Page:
Brendan Gleeson can do this type of thing in his sleep. Portraying a crude, racially insensitive and hooker-obsessed cop in a sleepy Irish seaside town, “The Guard” works largely due to his terrific performance. Written and directed by John Michael McDonagh, the film works as a comedic companion piece to his brother’s film (also starring Gleeson), “In Bruges”, a few years back. A sharp script that tosses out one liners with a frenzy and just the right amount of self reflexive movie references, “The Guard” shouldn’t be taken seriously… even if its narrative deals with psychotic drug dealers and corrupt cops. Also starring Don Cheadle as an FBI agent sent to Ireland to investigate an international drug smuggling ring, the ingenuity of the film is its lackadaisical approach to solving the central crime. While Gleeson and Cheadle disagree and question each other’s idealized stereotypical misgivings, the story works itself out with little effort. “The Guard” reminded me a bit of “The Big Lebowski” in the way it takes its noir grounding and answers everything while its main characters wander around with fantasized notions of grandeur. It’s a fine line, and McDonagh handles it beautifully. Also great is the appropriation of the western genre with its wide angle lens and sweeping pans of the Irish countryside, none more so gleeful than a portentous 360 degree pan between a cop and a 10 year old boy on girl’s bike. See this film before it shuttles from the theaters.
Road To Nowhere
In “Road To Nowhere”, director Monte Hellman has his star couple watch a lot of movies in their downtime, selecting clips from Bergman‘s “The Seventh Seal” and Erice‘s “Spirit of the Beehive”. These clips are first seen within the confines of the TV screen and eventually overtaking the whole image. This immersion into these great films is an apt comparison to “Road To Nowhere” itself, a meta-film that continually shifts between real time and a movie-within-the-movie with little to no guidance. Starring Tygh Runyan as a young filmmaker making a movie about a real-life money grab and double suicide in North Carolina, he discovers a relatively unknown actress (the beautiful Shannyn Sossamon) and hires her to play the leading femme fatale. An insurance investigator (Waylon Payne) weasels his way into the good graces of the production crew and slowly insinuates the idea that the “actress” may actually be the femme fatale in real life. The collision between supposed real life, cinematic recreation and tabloid gossip (refracted through the presence of a young blogger on the set who actually covered the scandal, played by Dominique Swain) becomes head spinning. Like Abel Ferrera’s “Dangerous Game”, Hellman plays the same nasty trick as director and actress fall in love and the lines between reality and fiction blur. “Road To Nowhere” is a film that demands future viewings and weaves a rhythmic spell on the viewer through its highly stylized acting and slow camera movements. It’s also pretty damn great and a galvanizing return for maverick filmmaker Hellman.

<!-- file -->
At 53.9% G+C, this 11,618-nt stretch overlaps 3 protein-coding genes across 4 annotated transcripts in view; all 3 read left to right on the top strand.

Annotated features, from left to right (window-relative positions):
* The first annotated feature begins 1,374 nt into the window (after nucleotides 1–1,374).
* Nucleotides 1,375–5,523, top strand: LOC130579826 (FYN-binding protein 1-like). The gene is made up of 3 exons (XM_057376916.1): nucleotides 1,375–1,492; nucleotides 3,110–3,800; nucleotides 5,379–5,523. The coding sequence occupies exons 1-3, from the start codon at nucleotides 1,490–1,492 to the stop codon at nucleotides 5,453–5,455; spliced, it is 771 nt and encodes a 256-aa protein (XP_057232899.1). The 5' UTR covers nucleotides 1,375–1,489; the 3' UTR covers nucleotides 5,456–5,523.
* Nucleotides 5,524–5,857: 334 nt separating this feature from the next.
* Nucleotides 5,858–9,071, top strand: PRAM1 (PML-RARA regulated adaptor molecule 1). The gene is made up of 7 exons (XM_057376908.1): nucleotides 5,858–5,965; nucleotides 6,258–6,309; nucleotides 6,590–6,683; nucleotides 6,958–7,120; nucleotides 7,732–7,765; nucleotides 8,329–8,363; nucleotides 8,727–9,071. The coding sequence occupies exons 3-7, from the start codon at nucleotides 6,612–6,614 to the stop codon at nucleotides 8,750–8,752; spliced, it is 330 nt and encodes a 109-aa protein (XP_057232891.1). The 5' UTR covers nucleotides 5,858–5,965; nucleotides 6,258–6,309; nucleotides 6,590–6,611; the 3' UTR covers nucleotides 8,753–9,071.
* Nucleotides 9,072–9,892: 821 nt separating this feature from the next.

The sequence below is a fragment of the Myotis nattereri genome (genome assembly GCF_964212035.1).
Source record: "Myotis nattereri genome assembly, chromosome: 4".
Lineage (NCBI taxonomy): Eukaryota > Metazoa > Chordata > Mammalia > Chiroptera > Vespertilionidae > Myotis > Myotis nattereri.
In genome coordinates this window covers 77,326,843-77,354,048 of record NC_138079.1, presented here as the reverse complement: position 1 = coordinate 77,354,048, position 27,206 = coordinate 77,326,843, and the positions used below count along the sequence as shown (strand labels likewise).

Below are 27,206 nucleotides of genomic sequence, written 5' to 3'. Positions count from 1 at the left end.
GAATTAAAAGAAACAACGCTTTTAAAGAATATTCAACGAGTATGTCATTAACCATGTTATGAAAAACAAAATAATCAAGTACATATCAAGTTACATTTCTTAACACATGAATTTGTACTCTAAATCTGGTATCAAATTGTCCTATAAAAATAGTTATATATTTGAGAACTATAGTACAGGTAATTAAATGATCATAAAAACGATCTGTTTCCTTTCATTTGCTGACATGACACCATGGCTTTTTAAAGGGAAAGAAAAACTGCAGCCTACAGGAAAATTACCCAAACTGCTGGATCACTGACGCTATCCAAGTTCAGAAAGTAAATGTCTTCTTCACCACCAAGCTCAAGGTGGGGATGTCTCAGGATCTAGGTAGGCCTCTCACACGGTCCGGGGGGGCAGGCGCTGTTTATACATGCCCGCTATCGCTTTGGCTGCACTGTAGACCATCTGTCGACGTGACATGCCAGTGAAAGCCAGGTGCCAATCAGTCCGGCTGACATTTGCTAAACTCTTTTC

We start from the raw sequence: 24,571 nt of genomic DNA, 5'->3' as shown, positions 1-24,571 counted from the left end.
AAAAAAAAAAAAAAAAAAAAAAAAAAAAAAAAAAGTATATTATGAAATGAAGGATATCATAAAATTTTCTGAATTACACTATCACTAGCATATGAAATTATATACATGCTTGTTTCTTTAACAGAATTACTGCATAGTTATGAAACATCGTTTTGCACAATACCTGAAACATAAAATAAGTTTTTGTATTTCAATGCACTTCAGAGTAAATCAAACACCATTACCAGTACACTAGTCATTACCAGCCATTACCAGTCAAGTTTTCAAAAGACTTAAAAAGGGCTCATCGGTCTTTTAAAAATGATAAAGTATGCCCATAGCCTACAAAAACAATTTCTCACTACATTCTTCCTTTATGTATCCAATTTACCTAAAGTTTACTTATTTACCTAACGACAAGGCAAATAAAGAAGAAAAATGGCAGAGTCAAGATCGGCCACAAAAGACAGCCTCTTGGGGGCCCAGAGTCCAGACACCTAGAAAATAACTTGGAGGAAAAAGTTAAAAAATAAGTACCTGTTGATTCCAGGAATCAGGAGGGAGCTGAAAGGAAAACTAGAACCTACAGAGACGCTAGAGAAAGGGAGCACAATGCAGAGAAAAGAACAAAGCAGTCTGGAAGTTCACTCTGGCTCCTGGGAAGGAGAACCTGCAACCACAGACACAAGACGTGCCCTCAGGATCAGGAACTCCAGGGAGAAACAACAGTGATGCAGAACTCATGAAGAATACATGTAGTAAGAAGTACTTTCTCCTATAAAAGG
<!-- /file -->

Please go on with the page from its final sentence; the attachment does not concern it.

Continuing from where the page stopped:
Don't Be Afraid of the Dark
Produced and written by Guillermo del Toro, “Don’t Be Afraid of the Dark” has his fingerprints all over it from its leading female child to the gothic, labyrinth style house where the terror takes place. Freshly removed from her mother in Los Angeles and whisked away to the cold environment of Rhode Island, young Sally (Bailee Madison) soon discovers some nasty little creatures living under the house and aching to feed off her teeth. As the aloof parents, Guy Pearce and Katie Holmes are merely serviceable in their roles, sublimated to the father who thinks it’s all in his daughter’s imagination and the mother-figure who slowly empathizes with the child. The problem with “Don’t Be Afraid of the Dark” is that its aim seems to be pitched somewhere between Grimm’s Fairy Tales and “Gremlins” without really pulling off either. Based on a 1970’s TV movie, it is marginally refreshing to see a film that doesn’t embrace the current adrenalized market for horror films, but it’s unconvincing narrative and stock characters are just as antique as the Polaroid camera that becomes a singular plot point.
Despite the ads that sell this as some type of action-packed “Munich” knock off, the real reason to appreciate John Madden’s “The Debt” is its total lack of explosive action and the marvelous performance of Jessica Chastain in her 12,000th film this year. Bouncing back and forth in time between a 1966 Isreali intelligence mission to capture and expose a Nazi death camp doctor and the ramifications of this mission on its agents some 30 years later, “The Debt” handles all this moral gravity with depth. Also starring Sam Worthington (who fares the worst in it all), “The Debt” slowly raises the tension as the mission progresses and things get complicated both politically and emotionally between the MOSSAD agents. While “The Debt” goes a bit AWOL towards its finale, it’s a sure-footed film for 90% of the way that doesn’t deserve the late summer dumping ground its been afforded.